(Original video)

Brilliant! Well, not so brilliant. The problems with using this software are the following:

  • The software is no long being updated
  • Because of this it could stop working at any time and no support would be offered
  • It can only output video at 640×400, which you can see by the way it crops the video
  • It isn’t open source, though that only matters if you exclusively use open source software

So, is there any other way to achieve these compression artifacts, preferably using open source software?


Myself and Mez recently finished a script called Echobender that automatically databends images.

Click to view on GitHub

To use it you’ll need:

  • A computer with Linux installed. I don’t have a Windows or Mac PC so I can’t test it on those
  • Sox. On Ubuntu you can install it via sudo apt-get install sox
  • Convert, which is part of ImageMagick. On Ubuntu you can install it via sudo apt-get install imagemagick

Once you have those installed just execute ./ from the terminal and then drop a .jpg or .bmp file into it. The output will be in a folder called “echo”.

If you look closely at the script you can see a way to convert any data into an image! I’ll leave that one up to you… Here’s the source code for all those interested:

Thanks to Imbecil‘s MPegFucker script for much of the inspiration.

Changing Room at Eastside Projects

My part in the Changing Room exhibition ended on 6th December. For the benefit of those wishing to build in Second Life here’s my experiences working in such an environment.


I was feeling ill so didn’t do any building in world but I did discover the joys of working collaboratively using Skype.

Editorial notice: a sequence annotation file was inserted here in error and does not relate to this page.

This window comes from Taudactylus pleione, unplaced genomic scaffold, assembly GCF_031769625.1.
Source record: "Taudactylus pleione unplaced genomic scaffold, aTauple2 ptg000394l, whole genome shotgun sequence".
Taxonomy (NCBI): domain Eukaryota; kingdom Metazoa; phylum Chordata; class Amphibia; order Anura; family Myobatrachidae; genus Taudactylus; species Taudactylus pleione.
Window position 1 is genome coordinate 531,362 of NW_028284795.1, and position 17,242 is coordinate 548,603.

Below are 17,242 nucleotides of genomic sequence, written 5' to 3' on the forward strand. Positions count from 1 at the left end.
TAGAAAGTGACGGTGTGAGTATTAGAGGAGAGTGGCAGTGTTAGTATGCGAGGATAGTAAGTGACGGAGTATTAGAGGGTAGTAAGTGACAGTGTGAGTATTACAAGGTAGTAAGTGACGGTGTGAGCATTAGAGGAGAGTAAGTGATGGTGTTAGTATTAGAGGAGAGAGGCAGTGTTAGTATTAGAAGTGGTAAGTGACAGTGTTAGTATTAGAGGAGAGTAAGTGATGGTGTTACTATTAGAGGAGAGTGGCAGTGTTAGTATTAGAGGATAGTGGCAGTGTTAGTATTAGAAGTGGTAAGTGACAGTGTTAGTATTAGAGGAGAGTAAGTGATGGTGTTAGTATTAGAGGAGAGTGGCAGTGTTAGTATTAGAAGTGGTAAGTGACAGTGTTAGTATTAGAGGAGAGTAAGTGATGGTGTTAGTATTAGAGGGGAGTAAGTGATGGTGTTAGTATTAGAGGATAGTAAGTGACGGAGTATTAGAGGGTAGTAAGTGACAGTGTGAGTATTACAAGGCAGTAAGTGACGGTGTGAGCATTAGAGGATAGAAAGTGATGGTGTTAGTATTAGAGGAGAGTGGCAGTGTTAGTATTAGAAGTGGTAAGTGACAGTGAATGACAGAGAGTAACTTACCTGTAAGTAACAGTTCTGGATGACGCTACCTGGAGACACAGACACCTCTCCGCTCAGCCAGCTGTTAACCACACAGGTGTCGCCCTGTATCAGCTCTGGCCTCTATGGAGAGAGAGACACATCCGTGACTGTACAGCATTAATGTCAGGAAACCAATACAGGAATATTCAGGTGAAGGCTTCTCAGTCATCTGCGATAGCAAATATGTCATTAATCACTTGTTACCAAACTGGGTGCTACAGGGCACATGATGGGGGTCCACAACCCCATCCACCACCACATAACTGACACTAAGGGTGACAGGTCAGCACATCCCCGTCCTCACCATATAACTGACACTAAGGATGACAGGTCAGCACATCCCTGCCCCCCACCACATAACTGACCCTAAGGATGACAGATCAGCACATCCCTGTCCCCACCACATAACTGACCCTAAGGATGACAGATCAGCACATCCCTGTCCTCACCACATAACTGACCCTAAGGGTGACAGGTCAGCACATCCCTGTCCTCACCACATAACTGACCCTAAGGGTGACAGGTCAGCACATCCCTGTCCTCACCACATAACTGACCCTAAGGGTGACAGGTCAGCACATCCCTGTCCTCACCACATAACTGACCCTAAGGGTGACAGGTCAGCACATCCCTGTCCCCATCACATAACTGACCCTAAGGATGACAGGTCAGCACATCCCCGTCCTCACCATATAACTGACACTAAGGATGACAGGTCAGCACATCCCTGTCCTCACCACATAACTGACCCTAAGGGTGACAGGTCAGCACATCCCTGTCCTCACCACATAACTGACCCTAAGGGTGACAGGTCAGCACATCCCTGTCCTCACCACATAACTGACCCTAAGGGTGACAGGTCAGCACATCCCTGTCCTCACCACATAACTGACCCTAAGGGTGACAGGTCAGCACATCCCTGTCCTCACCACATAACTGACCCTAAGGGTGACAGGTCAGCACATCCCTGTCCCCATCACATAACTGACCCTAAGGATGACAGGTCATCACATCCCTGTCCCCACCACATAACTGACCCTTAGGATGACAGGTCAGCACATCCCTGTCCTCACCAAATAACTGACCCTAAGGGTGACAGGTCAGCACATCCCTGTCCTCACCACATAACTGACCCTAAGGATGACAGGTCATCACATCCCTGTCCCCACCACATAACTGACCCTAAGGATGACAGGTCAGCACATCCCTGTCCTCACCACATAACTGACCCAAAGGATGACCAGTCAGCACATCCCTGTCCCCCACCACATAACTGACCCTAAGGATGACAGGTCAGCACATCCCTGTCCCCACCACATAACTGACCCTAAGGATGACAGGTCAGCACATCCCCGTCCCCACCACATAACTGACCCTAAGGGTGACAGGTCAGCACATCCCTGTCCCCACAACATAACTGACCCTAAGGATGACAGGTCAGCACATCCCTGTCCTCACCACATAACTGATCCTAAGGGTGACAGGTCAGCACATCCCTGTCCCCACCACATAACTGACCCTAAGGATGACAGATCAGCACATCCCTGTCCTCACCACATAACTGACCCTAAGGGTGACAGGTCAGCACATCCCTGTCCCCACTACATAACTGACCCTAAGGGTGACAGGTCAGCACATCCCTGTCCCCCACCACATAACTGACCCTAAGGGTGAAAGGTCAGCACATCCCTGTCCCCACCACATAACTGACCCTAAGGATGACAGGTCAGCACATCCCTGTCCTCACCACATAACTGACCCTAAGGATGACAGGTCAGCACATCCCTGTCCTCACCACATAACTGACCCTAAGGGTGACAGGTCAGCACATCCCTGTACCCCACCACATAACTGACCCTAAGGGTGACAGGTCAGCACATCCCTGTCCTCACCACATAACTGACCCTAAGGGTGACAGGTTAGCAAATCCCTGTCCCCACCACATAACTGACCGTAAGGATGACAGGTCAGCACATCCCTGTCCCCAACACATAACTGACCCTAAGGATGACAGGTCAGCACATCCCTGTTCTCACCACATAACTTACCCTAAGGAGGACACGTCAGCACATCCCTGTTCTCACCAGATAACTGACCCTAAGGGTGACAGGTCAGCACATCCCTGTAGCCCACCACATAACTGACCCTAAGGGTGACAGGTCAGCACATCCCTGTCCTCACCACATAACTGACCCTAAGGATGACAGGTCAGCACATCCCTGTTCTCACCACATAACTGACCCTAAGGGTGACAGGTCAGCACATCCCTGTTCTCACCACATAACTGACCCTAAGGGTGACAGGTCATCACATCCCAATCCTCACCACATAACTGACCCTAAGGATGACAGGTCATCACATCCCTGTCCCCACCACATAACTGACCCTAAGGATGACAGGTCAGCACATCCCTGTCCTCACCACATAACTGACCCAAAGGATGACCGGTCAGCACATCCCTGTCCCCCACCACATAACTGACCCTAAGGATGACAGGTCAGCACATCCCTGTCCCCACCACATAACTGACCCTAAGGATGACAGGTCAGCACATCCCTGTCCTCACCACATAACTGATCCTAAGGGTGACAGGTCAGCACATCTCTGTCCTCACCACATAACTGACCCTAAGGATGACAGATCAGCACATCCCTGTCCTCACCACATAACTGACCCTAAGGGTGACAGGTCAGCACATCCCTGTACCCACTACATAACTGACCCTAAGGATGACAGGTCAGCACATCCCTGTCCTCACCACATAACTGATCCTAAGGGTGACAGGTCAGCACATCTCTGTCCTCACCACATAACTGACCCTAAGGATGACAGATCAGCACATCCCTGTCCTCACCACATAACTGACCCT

I was working in Eastside Projects as usual so decided to look around to see what inspiration I could draw from it. Although there’s less barriers when creating work in Second Life I wanted to create something that worked with the space or at least reflected the current show in some way. I began by documenting recurring themes throughout the current exhibition. I noticed that there were a lot of vertical lines and this could also be seen in initial work in the virtual space.

My current body of work is gearing towards visual projections and manipulation of images and data/databending so I wanted to do something that reflected this. At the same time, I wanted to move away from the viewer simply looking at the work and more towards them experiencing and being immersed in it. To that extent I wanted to see what could be done with a VJ set, but within Second Life. There are already art exhibitions within Second Life, but I have found very few examples of performances, with the following being the best example:Drawing inspiration from this video I wanted to see if I could take it further and create something more interactive.


I had a vague idea of what I was going to build. I wanted to create pod-like changing rooms that the view would climb into and then be treated to a visual experience.



I’m not that familiar with advanced functions of the building tools available in Second Life, so this was very much a day of trial and error. I discovered that maths plays a big part in plotting out shapes as there are, as far as I’m aware, no tools for snapping objects. Also, stacking objects sometimes proved difficult. One possible trick, which involved changing the object type to Physical occasionally resulted in my shapes falling through the ground!